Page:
SINGAPORE - Madam Hong Tan Chuen insists that all her three children take private tuition.
The florist, who runs a stall in Bedok North Road, calls it her "mission in life" to ensure that her sons, 15, 14 and 11, are "armed with the best to help them gain a firm footing in society".
The affable single mother, 44, admits in a mixture of Mandarin and Cantonese that sometimes she finds it hard to cope financially.
"Running the business is not easy. It's hard to make ends meet sometimes, especially after the kids' father 'disappeared' (since 2007). "It's this reason that I want my children to do well in their studies."
Tuition, she reckons, will give them the head start in school. She considers their results average, even though her two younger children get mostly As and Bs. Her eldest son, she adds, is "hopeless" with mainly Bs.
Madam Hong defends her definition of their grades: "It's not like they are getting straight As. That is considered good."
She is miffed when this columnist brings up Senior Minister of State for Education, Ms Indranee Rajah's comments Parliament on Monday.
She had heard some comments on the radio, but she needed more details from this correspondent. On Monday, Ms Indranee said the education system was run on the basis that private tuition was not necessary.
She added that for children who perform well, tuition was counter-productive as it added stress. The minister also said that weaker students could go for remedial and supplementary classes in schools and community schemes.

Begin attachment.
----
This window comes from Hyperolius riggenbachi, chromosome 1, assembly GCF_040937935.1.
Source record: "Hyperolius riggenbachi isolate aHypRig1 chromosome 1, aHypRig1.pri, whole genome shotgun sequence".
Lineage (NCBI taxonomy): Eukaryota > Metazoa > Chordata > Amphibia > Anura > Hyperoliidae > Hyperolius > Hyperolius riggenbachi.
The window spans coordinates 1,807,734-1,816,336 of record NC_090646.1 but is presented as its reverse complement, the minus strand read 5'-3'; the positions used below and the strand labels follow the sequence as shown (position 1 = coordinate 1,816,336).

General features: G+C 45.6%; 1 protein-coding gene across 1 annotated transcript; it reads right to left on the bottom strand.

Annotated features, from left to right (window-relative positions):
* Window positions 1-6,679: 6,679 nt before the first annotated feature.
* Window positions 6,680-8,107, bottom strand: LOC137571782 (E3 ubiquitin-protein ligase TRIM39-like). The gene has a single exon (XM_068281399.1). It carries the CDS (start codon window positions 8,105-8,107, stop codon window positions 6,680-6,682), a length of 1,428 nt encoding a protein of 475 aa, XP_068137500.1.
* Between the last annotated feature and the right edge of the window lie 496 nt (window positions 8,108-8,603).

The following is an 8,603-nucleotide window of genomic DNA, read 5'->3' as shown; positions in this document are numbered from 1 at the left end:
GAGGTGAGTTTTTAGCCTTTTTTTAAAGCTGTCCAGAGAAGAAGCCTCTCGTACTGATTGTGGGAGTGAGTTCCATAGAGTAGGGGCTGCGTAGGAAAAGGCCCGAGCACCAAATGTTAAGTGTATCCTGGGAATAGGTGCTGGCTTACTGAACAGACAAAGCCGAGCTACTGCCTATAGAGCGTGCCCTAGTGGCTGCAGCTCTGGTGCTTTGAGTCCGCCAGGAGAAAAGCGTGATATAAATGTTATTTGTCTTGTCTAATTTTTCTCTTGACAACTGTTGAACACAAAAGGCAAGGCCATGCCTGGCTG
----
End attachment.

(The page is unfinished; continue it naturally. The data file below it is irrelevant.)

Madam Hong shakes her head in strong disagreement and says: "My sons are all in neighbourhood schools. The teachers are okay but you can't expect the best from them."
She offers her second son's results as an example. He was in the top 25 per cent in his cohort and received the Edusave Merit Bursary for three consecutive years.
Yet, his PSLE results on a national level fell in the mid-range category and he ended up going to a neighbourhood school - his fourth choice.
Madam Hong says: "If I could find the means to, I'd even engage private tutors or enrol my boys in some of the better-known tuition centres."
As I ambled through Bedok, Toa Payoh and Ang Mo Kio this week, and talked to people, it was clear that parents from poorer educational and financial backgrounds are more eager to enrol their children in tuition classes.
This also seems to apply to parents whose kids are not in the "good schools" (the point that the Education Ministry wants to make, that every school is a good school is not really percolating through to the heartlands yet, I'm afraid).
I suppose it's a positive thing. These parents believe strongly in meritocracy and hence the importance of achieving good grades to ensure future success.
But this columnist is concerned about how the tone of some of my discussions with heartlanders gravitated towards a class divide.
Which this Heartland Auntie finds intriguing that it transcends beyond just the parents' needs to see that their children cope well in school.
Some parents openly declare that sometimes, it can be a case of a class-divide.
Where it all depends on, says IT engineer Terence Loh, 46, explains how he and his insurance agent wife are paying $2,000 for a term of 12 lessons for his 11-year-old son in a "really famous tuition centre" and another $1,600 a month in private tuition for his 14-year-old daughter.